Colombia and Chile Opt to Defund Militaries

May 16th, 2021 - by David Swanson / World BEYOND War & Jarrod Demir / Colombia Reports

Top-war-spending countries (red): least-armed nations (blue)

Chile and Colombia to Move Money Out of Militaries

David Swanson / World BEYOND War

(May 15, 2021) — While the proposal for a global ceasefire during a disease pandemic has done the opposite of catching on, there are a few small signs of sanity and even of successful activism. While most big military spenders (including the super-mega-biggest one) have increased or kept their spending steady, the SIPRI numbers show a serious reduction from 2019 to 2020 in military spending by Brazil, and reductions as well by China, Russia, Saudi Arabia, South Korea, Turkey (the only NATO member stepping out of line on this), Singapore, Pakistan, Algeria, Indonesia, Colombia, Kuwait, and Chile.

Chile is reducing its military spending by 4.9% in order to better address the health crisis. I did say “small,” but small percentages tend to be significant amounts of money when you’re talking about military spending.

I was put onto this topic by Angelo Cardona, a member of World BEYOND War’s Advisory Board, who told me about Chile and about what he has been doing to reduce military spending in NATO partner Colombia. In 2020, Cardona said, he led the Global Campaign on Military Spending (GCOMS) in Colombia. As part of that effort, he proposed along with 28 Colombian Congress Members to transfer 1 billion Colombian pesos from militarism to the health sector. The Colombian Ministry of “Defense” agreed to do 10% of that, moving 100 million pesos (or $25 million). This action, Cardona reports, inspired Chilean Members of Parliament to do the same.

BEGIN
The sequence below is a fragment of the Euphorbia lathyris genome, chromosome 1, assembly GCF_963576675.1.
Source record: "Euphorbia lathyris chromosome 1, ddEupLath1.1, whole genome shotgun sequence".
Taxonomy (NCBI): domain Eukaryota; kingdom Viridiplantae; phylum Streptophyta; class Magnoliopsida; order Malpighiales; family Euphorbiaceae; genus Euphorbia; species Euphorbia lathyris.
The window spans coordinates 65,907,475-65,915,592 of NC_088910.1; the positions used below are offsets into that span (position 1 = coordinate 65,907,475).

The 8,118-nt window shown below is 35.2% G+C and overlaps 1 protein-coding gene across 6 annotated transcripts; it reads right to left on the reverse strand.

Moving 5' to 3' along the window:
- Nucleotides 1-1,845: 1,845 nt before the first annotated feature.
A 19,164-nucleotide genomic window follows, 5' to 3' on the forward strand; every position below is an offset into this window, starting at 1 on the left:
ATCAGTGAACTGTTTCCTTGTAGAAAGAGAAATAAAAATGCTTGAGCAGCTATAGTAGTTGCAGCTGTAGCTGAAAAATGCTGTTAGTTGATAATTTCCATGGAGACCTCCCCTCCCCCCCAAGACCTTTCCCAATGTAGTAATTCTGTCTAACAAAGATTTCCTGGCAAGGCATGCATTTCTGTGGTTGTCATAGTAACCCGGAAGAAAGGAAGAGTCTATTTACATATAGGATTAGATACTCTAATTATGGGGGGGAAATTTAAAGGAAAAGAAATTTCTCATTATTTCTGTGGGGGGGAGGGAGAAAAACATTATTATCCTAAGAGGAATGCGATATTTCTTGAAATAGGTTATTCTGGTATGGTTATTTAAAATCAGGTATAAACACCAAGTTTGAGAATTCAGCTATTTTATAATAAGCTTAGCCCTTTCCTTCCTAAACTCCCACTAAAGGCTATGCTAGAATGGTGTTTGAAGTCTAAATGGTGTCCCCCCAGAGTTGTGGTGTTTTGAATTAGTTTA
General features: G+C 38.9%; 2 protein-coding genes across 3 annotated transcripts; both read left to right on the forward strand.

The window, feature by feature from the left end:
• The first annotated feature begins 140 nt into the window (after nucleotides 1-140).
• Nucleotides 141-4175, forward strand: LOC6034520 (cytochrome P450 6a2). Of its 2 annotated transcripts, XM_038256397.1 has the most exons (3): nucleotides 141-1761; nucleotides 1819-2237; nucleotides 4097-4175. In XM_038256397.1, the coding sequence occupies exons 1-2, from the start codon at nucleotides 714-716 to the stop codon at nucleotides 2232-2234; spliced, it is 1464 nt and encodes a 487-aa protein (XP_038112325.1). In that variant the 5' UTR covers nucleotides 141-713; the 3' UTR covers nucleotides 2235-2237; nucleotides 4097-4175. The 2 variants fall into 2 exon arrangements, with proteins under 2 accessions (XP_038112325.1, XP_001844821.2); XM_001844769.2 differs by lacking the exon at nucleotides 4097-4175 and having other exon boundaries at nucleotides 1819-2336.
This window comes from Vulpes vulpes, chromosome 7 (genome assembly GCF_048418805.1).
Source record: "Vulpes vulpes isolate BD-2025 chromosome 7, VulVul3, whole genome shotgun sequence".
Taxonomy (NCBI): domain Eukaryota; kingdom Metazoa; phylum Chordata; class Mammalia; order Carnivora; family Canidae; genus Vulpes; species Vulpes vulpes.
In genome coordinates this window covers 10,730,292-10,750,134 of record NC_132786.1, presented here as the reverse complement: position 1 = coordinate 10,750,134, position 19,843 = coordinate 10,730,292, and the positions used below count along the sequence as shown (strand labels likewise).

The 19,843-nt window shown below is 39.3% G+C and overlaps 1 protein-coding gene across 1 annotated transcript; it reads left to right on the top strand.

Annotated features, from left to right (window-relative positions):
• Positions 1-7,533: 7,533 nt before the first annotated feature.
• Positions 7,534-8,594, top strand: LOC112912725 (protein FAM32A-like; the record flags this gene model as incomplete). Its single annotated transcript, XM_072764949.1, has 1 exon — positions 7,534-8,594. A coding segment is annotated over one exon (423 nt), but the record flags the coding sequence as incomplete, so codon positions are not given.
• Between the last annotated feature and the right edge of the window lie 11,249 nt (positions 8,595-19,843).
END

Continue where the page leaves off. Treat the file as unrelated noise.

On April 26, 2021, Cardona again proposed moving 1 billion pesos from military to health in Colombia, and specifically proposed that Colombia refrain from purchasing 24 warplanes from Lockheed Martin at a cost of 14 billion Colombian pesos ($4.5 billion).

“This time,” he reports, “my request was supported by 33 Congressmen of Colombia.” Here is the letter they sent to the President of Colombia (PDF). There was a great deal of media coverage (in Spanish): onetwothreefour.

On May 4, 2021, amid protests in Colombia, Cardona was contacted by the President’s office and told that they would comply with his request not to purchase the 24 warplanes. This excellent news should encourage everyone trying to prevent Canada from buying 88 of the monstrosities. The new Minister of Finance, José Manuel Restrepo, made the announcement publicly.

Not only is this news that should be celebrated and used as a model for elsewhere, but people are already seeking to honor those involved. Parliamentarians in Chile and Colombia have nominated Angelo Cardona for a Nobel Peace Prize.

Activism continues in Colombia and Chile. Militarized police in Colombia have been attacking protesters of a plan to shift the tax burden onto working people. The military and police, until they are abolished, will remain an obvious place to find necessary resources.